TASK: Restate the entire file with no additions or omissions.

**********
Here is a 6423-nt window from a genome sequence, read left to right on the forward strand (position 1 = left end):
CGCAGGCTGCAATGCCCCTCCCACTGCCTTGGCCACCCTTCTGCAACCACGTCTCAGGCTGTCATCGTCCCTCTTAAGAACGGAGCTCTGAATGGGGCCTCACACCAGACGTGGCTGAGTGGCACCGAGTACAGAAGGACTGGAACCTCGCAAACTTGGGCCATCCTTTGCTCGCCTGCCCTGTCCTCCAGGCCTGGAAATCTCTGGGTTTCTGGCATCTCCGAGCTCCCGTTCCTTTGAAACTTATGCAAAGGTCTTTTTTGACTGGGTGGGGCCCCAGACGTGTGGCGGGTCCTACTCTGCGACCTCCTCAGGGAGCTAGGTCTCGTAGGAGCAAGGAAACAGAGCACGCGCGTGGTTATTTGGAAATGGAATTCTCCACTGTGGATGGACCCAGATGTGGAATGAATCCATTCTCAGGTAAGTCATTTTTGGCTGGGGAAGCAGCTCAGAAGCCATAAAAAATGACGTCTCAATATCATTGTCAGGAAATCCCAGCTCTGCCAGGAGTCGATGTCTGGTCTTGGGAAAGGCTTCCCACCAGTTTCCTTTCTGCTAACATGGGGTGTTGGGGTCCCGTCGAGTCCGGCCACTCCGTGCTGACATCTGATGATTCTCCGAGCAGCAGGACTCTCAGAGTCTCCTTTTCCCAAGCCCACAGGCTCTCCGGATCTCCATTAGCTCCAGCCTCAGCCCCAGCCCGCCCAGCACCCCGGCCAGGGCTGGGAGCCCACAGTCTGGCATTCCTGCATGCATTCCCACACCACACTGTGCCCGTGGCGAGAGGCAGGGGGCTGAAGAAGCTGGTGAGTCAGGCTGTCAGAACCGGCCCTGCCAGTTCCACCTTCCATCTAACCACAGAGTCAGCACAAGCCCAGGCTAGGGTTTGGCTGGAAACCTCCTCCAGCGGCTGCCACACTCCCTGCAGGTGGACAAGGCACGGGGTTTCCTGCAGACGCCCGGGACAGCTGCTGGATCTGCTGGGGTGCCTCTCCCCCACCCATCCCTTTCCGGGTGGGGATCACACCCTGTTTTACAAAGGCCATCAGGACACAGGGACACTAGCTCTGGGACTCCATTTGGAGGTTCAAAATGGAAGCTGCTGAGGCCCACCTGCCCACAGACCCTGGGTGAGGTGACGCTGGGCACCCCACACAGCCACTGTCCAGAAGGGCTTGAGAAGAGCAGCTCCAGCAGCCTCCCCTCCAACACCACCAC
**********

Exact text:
Here is a 6423-nt window from a genome sequence, read left to right on the forward strand (position 1 = left end):
CGCAGGCTGCAATGCCCCTCCCACTGCCTTGGCCACCCTTCTGCAACCACGTCTCAGGCTGTCATCGTCCCTCTTAAGAACGGAGCTCTGAATGGGGCCTCACACCAGACGTGGCTGAGTGGCACCGAGTACAGAAGGACTGGAACCTCGCAAACTTGGGCCATCCTTTGCTCGCCTGCCCTGTCCTCCAGGCCTGGAAATCTCTGGGTTTCTGGCATCTCCGAGCTCCCGTTCCTTTGAAACTTATGCAAAGGTCTTTTTTGACTGGGTGGGGCCCCAGACGTGTGGCGGGTCCTACTCTGCGACCTCCTCAGGGAGCTAGGTCTCGTAGGAGCAAGGAAACAGAGCACGCGCGTGGTTATTTGGAAATGGAATTCTCCACTGTGGATGGACCCAGATGTGGAATGAATCCATTCTCAGGTAAGTCATTTTTGGCTGGGGAAGCAGCTCAGAAGCCATAAAAAATGACGTCTCAATATCATTGTCAGGAAATCCCAGCTCTGCCAGGAGTCGATGTCTGGTCTTGGGAAAGGCTTCCCACCAGTTTCCTTTCTGCTAACATGGGGTGTTGGGGTCCCGTCGAGTCCGGCCACTCCGTGCTGACATCTGATGATTCTCCGAGCAGCAGGACTCTCAGAGTCTCCTTTTCCCAAGCCCACAGGCTCTCCGGATCTCCATTAGCTCCAGCCTCAGCCCCAGCCCGCCCAGCACCCCGGCCAGGGCTGGGAGCCCACAGTCTGGCATTCCTGCATGCATTCCCACACCACACTGTGCCCGTGGCGAGAGGCAGGGGGCTGAAGAAGCTGGTGAGTCAGGCTGTCAGAACCGGCCCTGCCAGTTCCACCTTCCATCTAACCACAGAGTCAGCACAAGCCCAGGCTAGGGTTTGGCTGGAAACCTCCTCCAGCGGCTGCCACACTCCCTGCAGGTGGACAAGGCACGGGGTTTCCTGCAGACGCCCGGGACAGCTGCTGGATCTGCTGGGGTGCCTCTCCCCCACCCATCCCTTTCCGGGTGGGGATCACACCCTGTTTTACAAAGGCCATCAGGACACAGGGACACTAGCTCTGGGACTCCATTTGGAGGTTCAAAATGGAAGCTGCTGAGGCCCACCTGCCCACAGACCCTGGGTGAGGTGACGCTGGGCACCCCACACAGCCACTGTCCAGAAGGGCTTGAGAAGAGCAGCTCCAGCAGCCTCCCCTCCAACACCACCAC